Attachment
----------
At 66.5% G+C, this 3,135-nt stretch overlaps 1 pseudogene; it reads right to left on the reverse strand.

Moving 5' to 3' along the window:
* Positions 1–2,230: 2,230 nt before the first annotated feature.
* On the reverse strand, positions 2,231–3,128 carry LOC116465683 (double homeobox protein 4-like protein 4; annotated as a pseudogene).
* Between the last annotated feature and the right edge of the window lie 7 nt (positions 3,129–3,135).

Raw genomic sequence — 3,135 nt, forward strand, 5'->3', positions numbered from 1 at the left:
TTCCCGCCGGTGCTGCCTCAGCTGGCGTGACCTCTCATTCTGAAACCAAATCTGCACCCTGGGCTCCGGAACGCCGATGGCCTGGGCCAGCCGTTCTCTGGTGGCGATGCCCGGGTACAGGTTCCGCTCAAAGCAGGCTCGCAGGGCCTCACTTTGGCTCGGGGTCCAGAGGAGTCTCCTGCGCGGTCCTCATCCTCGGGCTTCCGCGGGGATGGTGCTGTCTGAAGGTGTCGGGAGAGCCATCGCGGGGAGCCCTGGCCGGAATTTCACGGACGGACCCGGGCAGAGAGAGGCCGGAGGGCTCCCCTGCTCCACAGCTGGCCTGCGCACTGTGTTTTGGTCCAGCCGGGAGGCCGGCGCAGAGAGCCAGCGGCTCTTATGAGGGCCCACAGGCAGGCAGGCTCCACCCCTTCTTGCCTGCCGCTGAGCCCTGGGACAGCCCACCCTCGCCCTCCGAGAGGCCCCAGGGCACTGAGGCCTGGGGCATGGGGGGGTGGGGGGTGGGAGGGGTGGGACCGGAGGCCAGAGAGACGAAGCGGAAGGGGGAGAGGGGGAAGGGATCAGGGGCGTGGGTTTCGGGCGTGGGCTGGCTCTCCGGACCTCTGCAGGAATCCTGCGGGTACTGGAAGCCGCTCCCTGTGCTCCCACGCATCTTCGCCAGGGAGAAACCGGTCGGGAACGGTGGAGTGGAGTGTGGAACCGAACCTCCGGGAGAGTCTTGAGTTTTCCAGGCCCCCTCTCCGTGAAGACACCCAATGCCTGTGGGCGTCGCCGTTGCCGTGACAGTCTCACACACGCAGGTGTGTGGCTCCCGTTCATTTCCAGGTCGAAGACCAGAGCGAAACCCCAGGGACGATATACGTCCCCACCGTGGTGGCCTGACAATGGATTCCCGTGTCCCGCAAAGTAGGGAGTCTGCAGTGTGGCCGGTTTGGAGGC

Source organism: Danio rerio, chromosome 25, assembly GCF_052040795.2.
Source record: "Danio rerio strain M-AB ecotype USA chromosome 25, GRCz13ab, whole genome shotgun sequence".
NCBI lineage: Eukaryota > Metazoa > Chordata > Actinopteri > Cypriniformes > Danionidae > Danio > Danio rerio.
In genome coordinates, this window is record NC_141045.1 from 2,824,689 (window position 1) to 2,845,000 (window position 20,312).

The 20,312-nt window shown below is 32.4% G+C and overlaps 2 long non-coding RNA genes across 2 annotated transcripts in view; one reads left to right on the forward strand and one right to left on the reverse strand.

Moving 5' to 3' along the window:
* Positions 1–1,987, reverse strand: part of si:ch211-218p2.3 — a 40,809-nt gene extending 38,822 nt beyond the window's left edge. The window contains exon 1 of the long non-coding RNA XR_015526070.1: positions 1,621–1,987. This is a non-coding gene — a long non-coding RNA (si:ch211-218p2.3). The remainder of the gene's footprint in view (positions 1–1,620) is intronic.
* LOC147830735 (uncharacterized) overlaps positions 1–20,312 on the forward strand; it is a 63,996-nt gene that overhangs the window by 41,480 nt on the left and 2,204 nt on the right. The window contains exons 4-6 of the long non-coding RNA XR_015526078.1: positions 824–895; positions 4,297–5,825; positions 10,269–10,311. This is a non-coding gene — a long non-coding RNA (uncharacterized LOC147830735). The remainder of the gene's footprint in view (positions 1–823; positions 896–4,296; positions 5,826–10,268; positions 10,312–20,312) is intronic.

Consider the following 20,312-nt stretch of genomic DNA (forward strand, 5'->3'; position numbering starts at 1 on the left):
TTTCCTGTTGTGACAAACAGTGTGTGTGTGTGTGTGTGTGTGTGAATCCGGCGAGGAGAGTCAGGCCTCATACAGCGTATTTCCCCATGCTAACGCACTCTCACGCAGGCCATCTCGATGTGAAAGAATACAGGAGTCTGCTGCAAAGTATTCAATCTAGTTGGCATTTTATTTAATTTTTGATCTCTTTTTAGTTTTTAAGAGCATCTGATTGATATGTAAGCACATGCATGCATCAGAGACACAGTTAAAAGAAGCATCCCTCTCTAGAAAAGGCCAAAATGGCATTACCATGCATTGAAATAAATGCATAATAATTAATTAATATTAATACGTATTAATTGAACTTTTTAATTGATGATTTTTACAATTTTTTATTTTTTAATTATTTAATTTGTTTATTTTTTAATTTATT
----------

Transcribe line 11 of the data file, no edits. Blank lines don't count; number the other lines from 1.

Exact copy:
In genome coordinates, this window is record NC_141045.1 from 2,824,689 (window position 1) to 2,845,000 (window position 20,312).